Venezuelan Migration, Crime, and Misperceptions: A Review of Data from Colombia, Peru, and Chile
More than 5 million Venezuelans have left their country, and the majority—more than 4 million—have moved elsewhere in Latin America and the Caribbean. While some politicians and pundits have claimed the new arrivals are leading to an uptick in crime, few studies conducted in the region have examined whether and what type of relationship exists between immigration and crime.
This issue brief explores these questions by looking at migration and crime data from the three countries with the largest number of Venezuelan migrants: Colombia, Peru, and Chile. To do so, it draws on a mix of national and subnational datasets, some publicly available and others obtained by the authors through requests to government agencies.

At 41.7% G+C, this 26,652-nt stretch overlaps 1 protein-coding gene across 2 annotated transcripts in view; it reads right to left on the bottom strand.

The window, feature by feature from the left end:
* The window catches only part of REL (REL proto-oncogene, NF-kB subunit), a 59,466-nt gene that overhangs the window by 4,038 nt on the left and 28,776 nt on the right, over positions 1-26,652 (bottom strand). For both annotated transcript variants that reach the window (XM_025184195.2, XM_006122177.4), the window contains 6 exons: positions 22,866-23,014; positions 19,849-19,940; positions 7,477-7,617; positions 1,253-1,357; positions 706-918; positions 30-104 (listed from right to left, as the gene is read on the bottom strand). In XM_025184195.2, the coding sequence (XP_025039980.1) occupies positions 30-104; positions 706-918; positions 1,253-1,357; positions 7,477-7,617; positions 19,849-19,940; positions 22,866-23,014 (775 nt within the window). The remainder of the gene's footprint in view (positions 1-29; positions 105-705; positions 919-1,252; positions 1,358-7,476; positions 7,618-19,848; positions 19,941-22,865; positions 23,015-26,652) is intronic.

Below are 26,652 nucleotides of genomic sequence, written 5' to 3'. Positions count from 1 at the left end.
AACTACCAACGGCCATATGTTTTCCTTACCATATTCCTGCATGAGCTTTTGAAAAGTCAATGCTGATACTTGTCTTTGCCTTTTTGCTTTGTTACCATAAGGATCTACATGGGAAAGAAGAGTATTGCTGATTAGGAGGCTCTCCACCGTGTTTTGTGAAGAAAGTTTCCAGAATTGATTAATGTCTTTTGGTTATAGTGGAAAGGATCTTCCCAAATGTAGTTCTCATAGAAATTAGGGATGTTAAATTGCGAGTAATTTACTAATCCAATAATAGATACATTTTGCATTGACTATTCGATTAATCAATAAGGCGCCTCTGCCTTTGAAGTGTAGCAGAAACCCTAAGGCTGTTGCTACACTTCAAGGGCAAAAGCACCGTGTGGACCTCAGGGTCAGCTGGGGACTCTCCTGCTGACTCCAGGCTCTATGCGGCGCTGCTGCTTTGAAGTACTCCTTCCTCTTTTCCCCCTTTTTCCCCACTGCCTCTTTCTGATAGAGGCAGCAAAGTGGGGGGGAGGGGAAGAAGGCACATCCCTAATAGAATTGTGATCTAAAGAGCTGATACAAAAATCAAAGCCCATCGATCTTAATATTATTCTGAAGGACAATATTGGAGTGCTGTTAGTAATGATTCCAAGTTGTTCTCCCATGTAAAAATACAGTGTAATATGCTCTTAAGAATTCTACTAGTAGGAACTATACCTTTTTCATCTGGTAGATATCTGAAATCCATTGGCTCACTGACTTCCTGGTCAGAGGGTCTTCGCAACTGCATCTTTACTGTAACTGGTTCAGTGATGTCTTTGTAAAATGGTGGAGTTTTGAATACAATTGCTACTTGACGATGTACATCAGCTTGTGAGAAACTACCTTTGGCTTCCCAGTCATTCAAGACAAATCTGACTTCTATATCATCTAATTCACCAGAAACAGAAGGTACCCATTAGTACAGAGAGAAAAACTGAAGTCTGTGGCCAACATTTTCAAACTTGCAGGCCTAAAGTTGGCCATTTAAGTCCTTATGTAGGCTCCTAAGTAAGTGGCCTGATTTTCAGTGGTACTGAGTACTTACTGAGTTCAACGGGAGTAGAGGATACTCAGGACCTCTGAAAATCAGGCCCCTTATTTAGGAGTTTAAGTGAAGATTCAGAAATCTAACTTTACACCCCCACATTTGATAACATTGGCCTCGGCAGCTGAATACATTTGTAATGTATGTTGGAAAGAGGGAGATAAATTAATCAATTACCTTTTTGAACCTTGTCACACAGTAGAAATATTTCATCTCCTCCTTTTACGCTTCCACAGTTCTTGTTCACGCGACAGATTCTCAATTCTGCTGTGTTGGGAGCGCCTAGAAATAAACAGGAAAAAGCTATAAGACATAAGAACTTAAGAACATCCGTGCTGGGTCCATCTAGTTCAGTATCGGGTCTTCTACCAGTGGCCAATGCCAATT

Analysis of data from 2019 suggests that, for the most part, Venezuelan migrants commit substantially fewer crimes—and certainly fewer violent crimes—than the native born, relative to their share in the overall population. This signals that public perceptions that immigration is driving up crime rates are misplaced.
In discussing the policy implications of this analysis, the authors point to areas for further research and policy discussion, including the need to pay special attention to border regions, in which migration and crime dynamics often differ from those elsewhere in the country, and the value of actively addressing newcomers’ legal status and labor market integration.
Para leer este informe de políticas en español, haga clic aquí.
5 Conclusions and Implications for Policy